I think I know something like this in my own life, in the bond I'm about to make sacramental with my bride, Sarah. I've written about her before. There was a love conceived in Sarah and me that blossomed and grew and withered and didn't quite die, but for years it fell into a sleep one breath removed from death. A year ago it woke up, and we watched the perennial buds of love grow again.

Why did we choose this baroque cycle, wandering from fascination to love to indifference to (tomorrow, God willing) the love that's stern as death? I suppose it wasn't really a choice - no sane person would choose to repeat all we've done to each other and with each other - but the accumulated knowledge we found of who we wanted to be.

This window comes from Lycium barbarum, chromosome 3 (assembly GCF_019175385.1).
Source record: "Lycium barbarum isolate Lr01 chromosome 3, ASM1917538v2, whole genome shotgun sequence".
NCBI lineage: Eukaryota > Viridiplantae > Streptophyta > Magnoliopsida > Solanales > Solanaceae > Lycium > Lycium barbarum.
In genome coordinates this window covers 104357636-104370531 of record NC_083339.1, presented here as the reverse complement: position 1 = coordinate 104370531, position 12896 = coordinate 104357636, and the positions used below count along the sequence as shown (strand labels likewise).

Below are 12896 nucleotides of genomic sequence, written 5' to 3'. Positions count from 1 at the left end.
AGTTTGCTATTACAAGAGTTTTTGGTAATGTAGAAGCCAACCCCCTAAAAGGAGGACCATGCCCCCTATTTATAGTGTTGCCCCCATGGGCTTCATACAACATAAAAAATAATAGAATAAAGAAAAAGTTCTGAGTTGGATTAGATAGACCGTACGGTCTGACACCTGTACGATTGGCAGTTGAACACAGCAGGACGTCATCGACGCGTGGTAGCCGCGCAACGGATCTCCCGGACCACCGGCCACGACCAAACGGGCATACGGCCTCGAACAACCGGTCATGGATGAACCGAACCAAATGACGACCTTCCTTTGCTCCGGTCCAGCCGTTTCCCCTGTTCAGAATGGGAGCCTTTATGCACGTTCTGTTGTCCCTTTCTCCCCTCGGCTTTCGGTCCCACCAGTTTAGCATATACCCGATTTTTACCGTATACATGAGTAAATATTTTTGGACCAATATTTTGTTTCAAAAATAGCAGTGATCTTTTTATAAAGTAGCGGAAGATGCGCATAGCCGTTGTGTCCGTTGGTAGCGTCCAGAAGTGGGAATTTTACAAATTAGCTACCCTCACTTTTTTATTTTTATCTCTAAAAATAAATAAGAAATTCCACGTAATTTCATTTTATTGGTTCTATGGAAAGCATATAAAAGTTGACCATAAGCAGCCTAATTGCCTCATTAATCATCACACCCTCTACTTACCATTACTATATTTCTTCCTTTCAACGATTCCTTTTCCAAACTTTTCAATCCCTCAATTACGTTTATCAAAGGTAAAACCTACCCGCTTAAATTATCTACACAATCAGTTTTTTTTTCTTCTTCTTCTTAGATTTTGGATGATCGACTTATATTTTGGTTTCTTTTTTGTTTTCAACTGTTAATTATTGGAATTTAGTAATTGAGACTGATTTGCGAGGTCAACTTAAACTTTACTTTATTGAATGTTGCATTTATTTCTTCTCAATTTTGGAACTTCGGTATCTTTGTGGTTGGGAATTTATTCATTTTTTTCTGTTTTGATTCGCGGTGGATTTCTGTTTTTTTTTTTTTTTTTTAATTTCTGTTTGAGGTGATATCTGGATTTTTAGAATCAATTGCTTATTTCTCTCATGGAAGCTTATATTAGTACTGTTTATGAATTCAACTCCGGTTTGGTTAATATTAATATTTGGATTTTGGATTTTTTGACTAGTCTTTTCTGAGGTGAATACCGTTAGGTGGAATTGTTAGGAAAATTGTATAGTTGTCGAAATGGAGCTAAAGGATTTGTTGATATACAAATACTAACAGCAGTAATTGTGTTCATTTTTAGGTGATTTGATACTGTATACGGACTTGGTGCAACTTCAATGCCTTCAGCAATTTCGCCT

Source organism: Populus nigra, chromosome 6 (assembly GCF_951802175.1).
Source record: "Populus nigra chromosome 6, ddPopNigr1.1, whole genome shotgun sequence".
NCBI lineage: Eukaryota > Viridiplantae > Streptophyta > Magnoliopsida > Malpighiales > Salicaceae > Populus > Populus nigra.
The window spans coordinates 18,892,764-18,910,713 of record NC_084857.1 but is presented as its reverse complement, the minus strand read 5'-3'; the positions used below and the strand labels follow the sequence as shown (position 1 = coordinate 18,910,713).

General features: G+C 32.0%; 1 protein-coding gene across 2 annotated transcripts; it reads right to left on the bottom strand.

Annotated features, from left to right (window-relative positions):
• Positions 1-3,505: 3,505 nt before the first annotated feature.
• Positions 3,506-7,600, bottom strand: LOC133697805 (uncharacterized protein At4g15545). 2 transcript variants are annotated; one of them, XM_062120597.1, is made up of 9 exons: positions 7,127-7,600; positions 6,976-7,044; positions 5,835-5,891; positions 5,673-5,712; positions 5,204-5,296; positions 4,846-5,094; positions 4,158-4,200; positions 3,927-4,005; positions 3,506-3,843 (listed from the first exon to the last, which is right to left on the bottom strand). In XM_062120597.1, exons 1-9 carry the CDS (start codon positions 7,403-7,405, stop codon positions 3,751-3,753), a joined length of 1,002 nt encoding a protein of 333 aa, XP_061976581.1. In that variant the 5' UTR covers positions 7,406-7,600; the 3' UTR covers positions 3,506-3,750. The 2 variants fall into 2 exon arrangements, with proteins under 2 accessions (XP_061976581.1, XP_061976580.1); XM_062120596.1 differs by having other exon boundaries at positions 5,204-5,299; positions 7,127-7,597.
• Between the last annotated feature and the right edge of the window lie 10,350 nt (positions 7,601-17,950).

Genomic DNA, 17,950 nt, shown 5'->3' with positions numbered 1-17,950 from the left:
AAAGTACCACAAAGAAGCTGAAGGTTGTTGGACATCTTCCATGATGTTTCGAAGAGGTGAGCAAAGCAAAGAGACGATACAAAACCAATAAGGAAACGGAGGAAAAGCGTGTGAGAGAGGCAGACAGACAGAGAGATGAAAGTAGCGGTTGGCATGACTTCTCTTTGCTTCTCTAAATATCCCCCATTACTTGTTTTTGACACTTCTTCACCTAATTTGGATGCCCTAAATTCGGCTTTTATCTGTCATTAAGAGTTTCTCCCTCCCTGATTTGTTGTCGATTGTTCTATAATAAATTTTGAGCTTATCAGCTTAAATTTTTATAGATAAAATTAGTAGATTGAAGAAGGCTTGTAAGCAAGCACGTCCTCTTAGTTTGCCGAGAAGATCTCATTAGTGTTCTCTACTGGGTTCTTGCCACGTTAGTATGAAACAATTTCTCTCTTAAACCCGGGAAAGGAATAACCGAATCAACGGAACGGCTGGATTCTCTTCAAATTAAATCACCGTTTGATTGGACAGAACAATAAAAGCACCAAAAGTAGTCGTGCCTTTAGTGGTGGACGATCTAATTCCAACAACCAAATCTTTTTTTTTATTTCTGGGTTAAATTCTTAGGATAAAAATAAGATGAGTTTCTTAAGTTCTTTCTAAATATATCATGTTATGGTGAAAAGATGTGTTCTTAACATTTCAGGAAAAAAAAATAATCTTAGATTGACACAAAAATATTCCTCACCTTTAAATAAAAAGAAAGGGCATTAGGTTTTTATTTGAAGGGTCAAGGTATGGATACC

I want Sarah in what I am. I want her kindness, her gentleness, her femininity, her brightness of soul, her cleverness in me. This much is true, but it's not the whole truth. More than all this, I simply want her. I want her in my life and I want to weave my life into hers.

When we dated the first time, in the twilight of our teen years as we first grappled with the problems of adulthood, I glimpsed something in her. How do I describe it? It was lovely and resistant to reduction; it was what it was. I saw Sarah for all the beauty and wonder that every human being is. But Sarah was my human, and I could do nothing honest but love her in response.